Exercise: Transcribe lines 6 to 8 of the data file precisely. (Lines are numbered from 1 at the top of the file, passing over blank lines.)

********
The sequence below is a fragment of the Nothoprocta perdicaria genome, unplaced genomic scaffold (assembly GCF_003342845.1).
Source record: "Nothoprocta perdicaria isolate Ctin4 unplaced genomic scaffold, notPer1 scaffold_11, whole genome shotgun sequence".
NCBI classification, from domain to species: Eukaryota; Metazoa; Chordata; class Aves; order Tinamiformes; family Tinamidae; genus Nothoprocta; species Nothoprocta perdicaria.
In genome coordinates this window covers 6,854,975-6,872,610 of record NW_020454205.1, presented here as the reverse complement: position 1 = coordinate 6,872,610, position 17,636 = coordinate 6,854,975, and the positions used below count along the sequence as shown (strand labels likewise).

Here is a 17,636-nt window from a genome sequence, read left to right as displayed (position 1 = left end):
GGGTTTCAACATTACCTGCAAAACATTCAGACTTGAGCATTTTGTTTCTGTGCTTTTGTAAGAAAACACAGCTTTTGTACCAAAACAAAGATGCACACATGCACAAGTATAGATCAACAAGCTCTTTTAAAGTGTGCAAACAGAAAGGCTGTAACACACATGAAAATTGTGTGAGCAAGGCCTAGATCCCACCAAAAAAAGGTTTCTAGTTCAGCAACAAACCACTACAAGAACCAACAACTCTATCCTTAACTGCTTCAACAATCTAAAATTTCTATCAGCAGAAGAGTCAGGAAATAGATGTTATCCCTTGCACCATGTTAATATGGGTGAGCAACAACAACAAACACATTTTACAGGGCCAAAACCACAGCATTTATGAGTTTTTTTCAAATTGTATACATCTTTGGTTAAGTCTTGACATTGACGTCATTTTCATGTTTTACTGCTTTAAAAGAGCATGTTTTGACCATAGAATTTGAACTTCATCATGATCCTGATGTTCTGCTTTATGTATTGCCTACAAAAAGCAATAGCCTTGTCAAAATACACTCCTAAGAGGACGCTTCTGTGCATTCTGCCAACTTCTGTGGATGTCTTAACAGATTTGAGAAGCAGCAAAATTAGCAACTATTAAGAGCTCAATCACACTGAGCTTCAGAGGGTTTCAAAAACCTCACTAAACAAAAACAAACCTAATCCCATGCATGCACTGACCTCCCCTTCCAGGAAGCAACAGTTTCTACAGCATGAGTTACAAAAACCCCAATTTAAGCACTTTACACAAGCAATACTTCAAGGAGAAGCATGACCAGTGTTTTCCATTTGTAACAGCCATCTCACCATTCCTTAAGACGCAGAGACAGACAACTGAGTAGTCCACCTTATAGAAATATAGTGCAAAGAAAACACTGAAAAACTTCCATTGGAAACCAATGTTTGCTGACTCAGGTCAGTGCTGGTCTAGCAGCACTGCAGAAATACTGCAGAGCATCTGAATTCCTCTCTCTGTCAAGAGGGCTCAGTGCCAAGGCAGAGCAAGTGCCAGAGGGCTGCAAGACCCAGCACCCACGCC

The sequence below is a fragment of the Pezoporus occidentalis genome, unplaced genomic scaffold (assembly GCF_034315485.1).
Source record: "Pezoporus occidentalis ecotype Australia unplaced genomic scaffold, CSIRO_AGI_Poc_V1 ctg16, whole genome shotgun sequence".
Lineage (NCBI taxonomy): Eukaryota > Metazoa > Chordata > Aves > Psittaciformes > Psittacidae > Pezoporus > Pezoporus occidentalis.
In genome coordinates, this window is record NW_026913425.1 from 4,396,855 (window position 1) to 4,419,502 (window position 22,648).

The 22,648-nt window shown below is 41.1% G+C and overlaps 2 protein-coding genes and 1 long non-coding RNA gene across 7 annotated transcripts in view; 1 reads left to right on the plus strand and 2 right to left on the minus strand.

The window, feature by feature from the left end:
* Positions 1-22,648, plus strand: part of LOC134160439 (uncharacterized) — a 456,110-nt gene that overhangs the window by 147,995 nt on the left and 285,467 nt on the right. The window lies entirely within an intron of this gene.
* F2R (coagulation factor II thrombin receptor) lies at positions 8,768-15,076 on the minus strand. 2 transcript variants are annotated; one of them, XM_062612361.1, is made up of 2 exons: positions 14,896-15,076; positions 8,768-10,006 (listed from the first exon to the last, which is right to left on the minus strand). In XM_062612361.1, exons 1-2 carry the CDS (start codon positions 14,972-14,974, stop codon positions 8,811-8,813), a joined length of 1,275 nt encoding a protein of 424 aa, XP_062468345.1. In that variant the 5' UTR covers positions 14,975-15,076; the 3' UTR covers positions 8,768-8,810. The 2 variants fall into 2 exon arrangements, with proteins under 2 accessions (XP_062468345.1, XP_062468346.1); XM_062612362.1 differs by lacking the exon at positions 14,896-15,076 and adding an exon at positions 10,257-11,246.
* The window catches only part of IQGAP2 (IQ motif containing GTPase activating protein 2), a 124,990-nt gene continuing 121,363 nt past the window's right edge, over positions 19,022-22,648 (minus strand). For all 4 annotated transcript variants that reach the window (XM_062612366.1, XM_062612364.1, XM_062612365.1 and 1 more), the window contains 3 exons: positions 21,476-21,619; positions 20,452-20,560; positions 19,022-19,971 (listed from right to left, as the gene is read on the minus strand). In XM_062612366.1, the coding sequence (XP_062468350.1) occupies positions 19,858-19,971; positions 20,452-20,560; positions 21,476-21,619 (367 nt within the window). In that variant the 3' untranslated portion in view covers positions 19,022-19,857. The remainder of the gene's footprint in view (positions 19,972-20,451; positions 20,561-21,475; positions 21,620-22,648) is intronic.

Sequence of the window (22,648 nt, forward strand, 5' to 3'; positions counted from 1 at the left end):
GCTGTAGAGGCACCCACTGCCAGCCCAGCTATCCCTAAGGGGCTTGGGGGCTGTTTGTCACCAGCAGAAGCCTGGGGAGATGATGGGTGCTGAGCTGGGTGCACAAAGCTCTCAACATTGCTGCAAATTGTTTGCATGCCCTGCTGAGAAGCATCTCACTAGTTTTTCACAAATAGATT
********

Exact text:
GGGTTTCAACATTACCTGCAAAACATTCAGACTTGAGCATTTTGTTTCTGTGCTTTTGTAAGAAAACACAGCTTTTGTACCAAAACAAAGATGCACACATGCACAAGTATAGATCAACAAGCTCTTTTAAAGTGTGCAAACAGAAAGGCTGTAACACACATGAAAATTGTGTGAGCAAGGCCTAGATCCCACCAAAAAAAGGTTTCTAGTTCAGCAACAAACCACTACAAGAACCAACAACTCTATCCTTAACTGCTTCAACAATCTAAAATTTCTATCAGCAGAAGAGTCAGGAAATAGATGTTATCCCTTGCACCATGTTAATATGGGTGAGCAACAACAACAAACACATTTTACAGGGCCAAAACCACAGCATTTATGAGTTTTTTTCAAATTGTATACATCTTTGGTTAAGTCTTGACATTGACGTCATTTTCATGTTTTACTGCTTTAAAAGAGCATGTTTTGACCATAGAATTTGAACTTCATCATGATCCTGATGTTCTGCTTTATGTATTGCCTACAAAAAGCAATAGCCTTGTCAAAATACACTCCTAAGAGGACGCTTCTGTGCATTCTGCCAACTTCTGTGGATGTCTTAACAGATTTGAGAAGCAGCAAAATTAGCAACTATTAAGAGCTCAATCACACTGAGCTTCAGAGGGTTTCAAAAACCTCACTAAACAAAAACAAACCTAATCCCATGCATGCACTGACCTCCCCTTCCAGGAAGCAACAGTTTCTACAGCATGAGTTACAAAAACCCCAATTTAAGCACTTTACACAAGCAATACTTCAAGGAGAAGCATGACCAGTGTTTTCCATTTGTAACAGCCATCTCACCATTCCTTAAGACGCAGAGACAGACAACTGAGTAGTCCACCTTATAGAAATATAGTGCAAAGAAAACACTGAAAAACTTCCATTGGAAACCAATGTTTGCTGACTCAGGTCAGTGCTGGTCTAGCAGCACTGCAGAAATACTGCAGAGCATCTGAATTCCTCTCTCTGTCAAGAGGGCTCAGTGCCAAGGCAGAGCAAGTGCCAGAGGGCTGCAAGACCCAGCACCCACGCC

The sequence below is a fragment of the Pezoporus occidentalis genome, unplaced genomic scaffold (assembly GCF_034315485.1).
Source record: "Pezoporus occidentalis ecotype Australia unplaced genomic scaffold, CSIRO_AGI_Poc_V1 ctg16, whole genome shotgun sequence".